Simon Moreton: Where?
Simon Moreton (author & artist)
Published by Little Toller book, Jun 2021
A few years back, I worked on an EU-funded project designed to develop the Creative & Arts sector within the West of England region. Simon was one of the academics managing the project, and I never knew that all the while he was publishing his own zines. Beyond that project, this is our true common ground, as I grew up during the pre-internet zine culture and in many ways that has formed much of my subsequent work. I can never get away from the idea that whatever I make – a drawing or a painting – it won’t achieve full manifestation until it’s been printed, either as a cover or as an illustration, within a book or zine of some kind. The kind of zines we used to make were photocopied sheets of A3 or A4, folded, stapled and trimmed by hand, sold at comic conventions and small press fairs, distributed by post and shared with other creators. It was an exciting environment to work in, as there were no editors, so no filter, and what you often got was pure id on paper and was probably a better indicator of where the culture was at at that moment than anything getting published in LunDun and promoted through the broadsheets weekend supplements. With the advent of the internet, a lot of that energy was redirected online, and many a title and its creators went away, but in recent times I’ve noted a resurgence of this kind of publication, driven in part by a disenchantment with the insubstantiality of the digital realm. Print on demand and better software means that these zines – once as raw and roughly-constructed as the early punk singles – now look as good as anything churned out by “proper” publishers, and often have more interesting content, with something more vital to say beyond the narrow and prescribed agendas of the mainstream.
Which brings me to Where? Originally published as installments within Simon’s ongoing Minor Leagues zine, this collection brings it all together as a single volume and is presented with the same exemplary production values as any overpriced high art monograph that sits unsold in your local branch of Waterstones.
The art style collides quickly-rendered broad brush ink drawings – created in such a fervor that they resemble Brion Gysin’s automatic writing experiments, though to my eyes they most closely resemble the style of zine veteran Ed Pinsent – with a more delicate and subtle line work that is evocative of David Jones, together with a found image collage that in its black and white starkness is reminiscent of peak-era 70’s punk. It shouldn’t work, but he makes it work through the sheer confidence in his vision, and it establishes a mood in which we experience the English landscape – specifically the wilder margins of Shropshire – through a kind of England’s Hidden Reverse, where the Rude Man of Cerne and the White Horse of Huffington coexist with Austin Osman Spare’s sidereal visions, Blake’s terrible ecstasies, all wrapped up and stained with ink from the pages of Sniffin’ Glue.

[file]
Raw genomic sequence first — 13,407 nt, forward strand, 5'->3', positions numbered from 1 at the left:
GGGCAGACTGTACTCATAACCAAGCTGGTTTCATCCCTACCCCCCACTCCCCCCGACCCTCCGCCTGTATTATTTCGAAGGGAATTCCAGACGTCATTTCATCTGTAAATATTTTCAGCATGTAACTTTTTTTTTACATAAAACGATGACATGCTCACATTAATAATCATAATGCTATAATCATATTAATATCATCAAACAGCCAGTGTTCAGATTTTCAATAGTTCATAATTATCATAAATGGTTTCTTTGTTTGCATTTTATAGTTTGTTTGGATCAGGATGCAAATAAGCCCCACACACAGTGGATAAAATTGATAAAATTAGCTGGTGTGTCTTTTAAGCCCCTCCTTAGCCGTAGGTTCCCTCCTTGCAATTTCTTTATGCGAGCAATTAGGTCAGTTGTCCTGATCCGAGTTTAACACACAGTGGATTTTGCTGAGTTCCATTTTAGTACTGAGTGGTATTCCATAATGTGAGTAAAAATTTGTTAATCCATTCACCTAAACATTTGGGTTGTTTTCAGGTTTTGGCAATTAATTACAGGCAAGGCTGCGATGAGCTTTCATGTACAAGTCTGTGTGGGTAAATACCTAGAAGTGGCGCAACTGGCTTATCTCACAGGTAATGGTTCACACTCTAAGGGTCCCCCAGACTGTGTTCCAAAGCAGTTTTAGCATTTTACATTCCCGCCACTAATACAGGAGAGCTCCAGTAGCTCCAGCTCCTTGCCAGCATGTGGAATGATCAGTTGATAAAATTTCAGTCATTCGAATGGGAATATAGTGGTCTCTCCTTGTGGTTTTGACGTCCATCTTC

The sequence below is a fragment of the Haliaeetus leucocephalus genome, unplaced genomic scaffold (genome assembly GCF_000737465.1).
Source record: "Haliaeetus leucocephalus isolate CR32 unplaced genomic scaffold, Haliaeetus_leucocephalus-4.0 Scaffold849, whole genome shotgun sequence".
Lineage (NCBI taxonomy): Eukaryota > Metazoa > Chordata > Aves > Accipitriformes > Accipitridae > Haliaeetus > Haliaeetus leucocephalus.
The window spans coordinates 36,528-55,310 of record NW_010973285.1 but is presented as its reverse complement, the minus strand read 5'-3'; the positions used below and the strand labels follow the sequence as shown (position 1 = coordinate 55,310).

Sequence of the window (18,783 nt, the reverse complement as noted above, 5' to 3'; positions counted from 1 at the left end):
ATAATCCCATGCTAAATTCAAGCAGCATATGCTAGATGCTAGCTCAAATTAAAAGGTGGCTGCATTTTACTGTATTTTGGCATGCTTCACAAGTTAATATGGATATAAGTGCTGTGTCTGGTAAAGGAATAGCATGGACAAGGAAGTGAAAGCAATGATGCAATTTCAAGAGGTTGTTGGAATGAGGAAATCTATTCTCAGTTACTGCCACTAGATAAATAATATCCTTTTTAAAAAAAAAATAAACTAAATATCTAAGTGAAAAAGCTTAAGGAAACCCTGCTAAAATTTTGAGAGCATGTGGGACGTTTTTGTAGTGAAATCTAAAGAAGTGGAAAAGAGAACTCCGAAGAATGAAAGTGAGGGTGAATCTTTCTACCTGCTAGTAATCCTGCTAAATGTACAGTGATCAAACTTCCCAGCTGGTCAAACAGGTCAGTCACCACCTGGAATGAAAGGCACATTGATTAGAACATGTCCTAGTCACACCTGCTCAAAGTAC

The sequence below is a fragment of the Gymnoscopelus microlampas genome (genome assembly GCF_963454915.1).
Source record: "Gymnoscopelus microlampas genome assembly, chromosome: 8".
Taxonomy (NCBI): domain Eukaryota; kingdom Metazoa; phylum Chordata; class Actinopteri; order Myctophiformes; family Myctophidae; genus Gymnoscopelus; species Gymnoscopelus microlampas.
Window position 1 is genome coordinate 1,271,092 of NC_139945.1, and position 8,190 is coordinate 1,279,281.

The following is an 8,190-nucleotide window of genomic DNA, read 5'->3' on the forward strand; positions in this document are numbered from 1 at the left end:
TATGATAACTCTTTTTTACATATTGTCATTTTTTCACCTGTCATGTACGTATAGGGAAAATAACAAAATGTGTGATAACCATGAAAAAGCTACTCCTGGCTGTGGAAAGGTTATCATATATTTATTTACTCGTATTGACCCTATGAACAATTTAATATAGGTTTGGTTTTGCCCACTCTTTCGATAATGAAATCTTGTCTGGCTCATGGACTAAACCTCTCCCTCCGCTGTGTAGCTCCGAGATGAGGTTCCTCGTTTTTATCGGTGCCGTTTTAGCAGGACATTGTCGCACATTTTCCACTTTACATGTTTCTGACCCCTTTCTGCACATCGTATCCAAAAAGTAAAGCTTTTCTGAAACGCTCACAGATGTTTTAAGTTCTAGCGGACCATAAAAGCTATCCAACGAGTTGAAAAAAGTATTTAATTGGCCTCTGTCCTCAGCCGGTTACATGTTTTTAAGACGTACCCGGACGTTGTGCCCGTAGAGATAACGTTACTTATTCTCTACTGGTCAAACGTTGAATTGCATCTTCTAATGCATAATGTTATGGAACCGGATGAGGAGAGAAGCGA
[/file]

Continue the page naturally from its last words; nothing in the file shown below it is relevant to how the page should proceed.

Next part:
Grief is one of the canonized sources for great art, and the book accepts that but expresses better than most the confusion that comes with grief. This is achieved through the combination of the imagery and the text, where the present and past are entwined, the polaroids of memory are scorched in the fires of raw emotion, and the ashes are scattered by the winds of change as things assumed as immutable, like the presence of your parents, are torn down by the cruel bastard that is time.
Look at that cover, a pastoral Golgotha, with a stark silhouette of a tree as a stand-in for the cross, sending out echoes of Paul Nash’s shattered crucifixes in his renowned war paintings. It lets you know what you’re in for, but then subverts those expectations in unique ways. Some passages are utterly wordless, and rely on the reader’s intuition to discern what’s being depicted. The art style sometimes reduces down to child’s drawings, which is appropriate given that the author is using shards of memory from his own childhood. In other places, it’s highly expressionist, and in some of the landscapes I see traces of Graham Sutherland’s “unfinished world” and John Piper’s stark and eerie churches and hills. These are presented alongside photographs, screenshots and clippings, and taken as a whole they function as a cut-up in the Burroughs/Gysin sense, in that they defy a clear and distinct narrative through-line and operate much closer to how our own shaken kaleidoscopes of memory operate. It’s an approach that exudes confidence and a conviction that this was the only way to do it. Any attempt to compress this down to purely a book of text would have been a compromise that fails the artistic aspirations on display.
Once again, Little Toller are to be commended for pushing against the boundaries of what ‘nature writing’ can be. They’ve established a solid tradition for writers as diverse as Iain Sinclair, Richard Skelton, Adam Thorpe and Charles Foster (see my review of The Screaming Sky here) to express their personal visions, and this book sits comfortably alongside those other titles, but also opens up new possibilities through the extensive visual component, demonstrating that some stories require more than words, and sometimes a wild scrawl has more to “say” than a thousand carefully-constructed sentences.